I drew my sword again, and pulled up on Hysteria’s reigns, so that she would stop.  Ethyl whipped out a bow and a handful of arrows.

“When do you take up archery?” I queried.

“I’ve been practicing, um, when you weren’t looking.”

With that, she pulled back on the bow and let loose an arrow which lodged itself into the goblin’s eye.  He fell over onto his back, looking up at half the sky with his remaining dead eye.

Suddenly we were surrounded by goblins, for it can be said of a certainty, that you never run into a single goblin, but rather stumble into a whole pack of them.  The rest of the horrible little blighters had been hiding on either side of the road, just waiting for their hapless cohort to waylay a couple of decent folk, which is to say, us.

There were about two dozen goblins in this particular troop, and they had not chosen well in their prey.  I was a skilled goblin killer, and sliced left and right, my sword just reaching low enough to chop the top third of a goblin’s head off.  Hysteria was a known hater of goblins, or anything else that got too close to her feet, and she reared up again and again, stomping the ruthless little monsters into the permafrost, which is dirt that is permanently frosty.  Acrimony pranced around and killed one or two, mostly by accident, I think.  Ethylthorpe was surprisingly accurate in her archery, dropping one after another of the little monsters.  Before long, there wasn’t a single goblin remaining.  I counted thirteen bodies, indicating that nearly half the original number had fled.  This was standard operating procedure for goblins, which is to say, escaping when they are losing a battle, and not attempting to repair an injured organ or broken bone.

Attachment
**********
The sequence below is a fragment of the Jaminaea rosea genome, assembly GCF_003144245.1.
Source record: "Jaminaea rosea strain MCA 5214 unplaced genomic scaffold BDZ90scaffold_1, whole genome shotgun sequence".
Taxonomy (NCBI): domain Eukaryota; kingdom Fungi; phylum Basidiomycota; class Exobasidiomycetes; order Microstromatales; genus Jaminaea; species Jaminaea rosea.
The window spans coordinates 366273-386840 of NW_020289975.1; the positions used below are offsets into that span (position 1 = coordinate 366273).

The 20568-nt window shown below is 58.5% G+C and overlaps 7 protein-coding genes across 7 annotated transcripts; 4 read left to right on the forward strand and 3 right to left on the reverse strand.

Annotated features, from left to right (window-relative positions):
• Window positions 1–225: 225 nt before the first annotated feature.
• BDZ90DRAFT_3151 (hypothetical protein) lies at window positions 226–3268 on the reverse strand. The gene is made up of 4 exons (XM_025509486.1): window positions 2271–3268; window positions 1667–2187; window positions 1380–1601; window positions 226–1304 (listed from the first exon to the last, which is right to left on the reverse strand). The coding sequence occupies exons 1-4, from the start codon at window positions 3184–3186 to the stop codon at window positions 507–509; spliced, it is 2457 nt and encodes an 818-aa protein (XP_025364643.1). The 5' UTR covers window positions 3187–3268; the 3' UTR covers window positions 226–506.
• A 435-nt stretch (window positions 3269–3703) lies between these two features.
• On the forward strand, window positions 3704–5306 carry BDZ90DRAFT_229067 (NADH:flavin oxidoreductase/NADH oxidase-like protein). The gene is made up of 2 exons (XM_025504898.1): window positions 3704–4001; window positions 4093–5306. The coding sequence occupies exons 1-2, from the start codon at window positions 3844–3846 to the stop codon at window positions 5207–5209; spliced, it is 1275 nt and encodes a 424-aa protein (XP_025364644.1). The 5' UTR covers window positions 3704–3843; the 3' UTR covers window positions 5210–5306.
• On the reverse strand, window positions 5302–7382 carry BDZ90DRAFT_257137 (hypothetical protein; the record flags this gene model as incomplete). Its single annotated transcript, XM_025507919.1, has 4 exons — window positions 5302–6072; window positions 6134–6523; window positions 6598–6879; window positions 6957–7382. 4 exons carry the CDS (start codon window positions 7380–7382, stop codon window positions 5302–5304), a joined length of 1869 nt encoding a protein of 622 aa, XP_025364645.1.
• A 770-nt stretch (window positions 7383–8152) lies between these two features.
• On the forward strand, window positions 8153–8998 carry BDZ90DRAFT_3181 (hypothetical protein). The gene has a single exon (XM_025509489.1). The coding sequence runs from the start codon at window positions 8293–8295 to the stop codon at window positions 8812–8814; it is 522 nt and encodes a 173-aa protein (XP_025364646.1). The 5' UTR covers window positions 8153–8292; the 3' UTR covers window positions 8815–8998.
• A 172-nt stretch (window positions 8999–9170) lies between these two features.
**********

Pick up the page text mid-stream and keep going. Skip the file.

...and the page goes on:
“Well, once again, good has triumphed over evil,” I declared.  “Let us hurry along and be out of this immediate area before nightfall.”

“Good idea, Father,” agreed Ethyl.  “I believe there is a village some four or five hours ride ahead.”

“How would you know that?  We did not travel this way before.”

“Um, I must have read it on a map.”

“If that is the case, a nice cup of mulled cider would hit the spot about now.  Mayhap this supposed town of yours will have a pie as well.”

“There is a very nice inn there,” said Ethyl.  “Um, according to the map, and they serve meat pies for supper.  The um, map didn’t mention cider, I’m afraid.”

“It is of no consequence,” said I.  “As it is, you have found quite a remarkable map with much more information than one can usually expect.  Where did you see this map?”

“It must have been back in Fencemar,” she said.  “That is of no consequence though.  What is of consequence is that at the upcoming inn, you may tell some of your wonderful stories.  Oh, how I have longed for years to hear one!”

“You have heard many of my stories over the years,” said I.

“Oh.  Um, yes.  That would be true, wouldn’t it?  But your stories are so wonderful that I could listen to them again and again, because you, my dearest father, are the greatest storyteller in the entire world.”

“Spoken like a virtuous, clever, upstanding, astute, right-minded, sharp-witted, obedient, thoughtful daughter,” said I.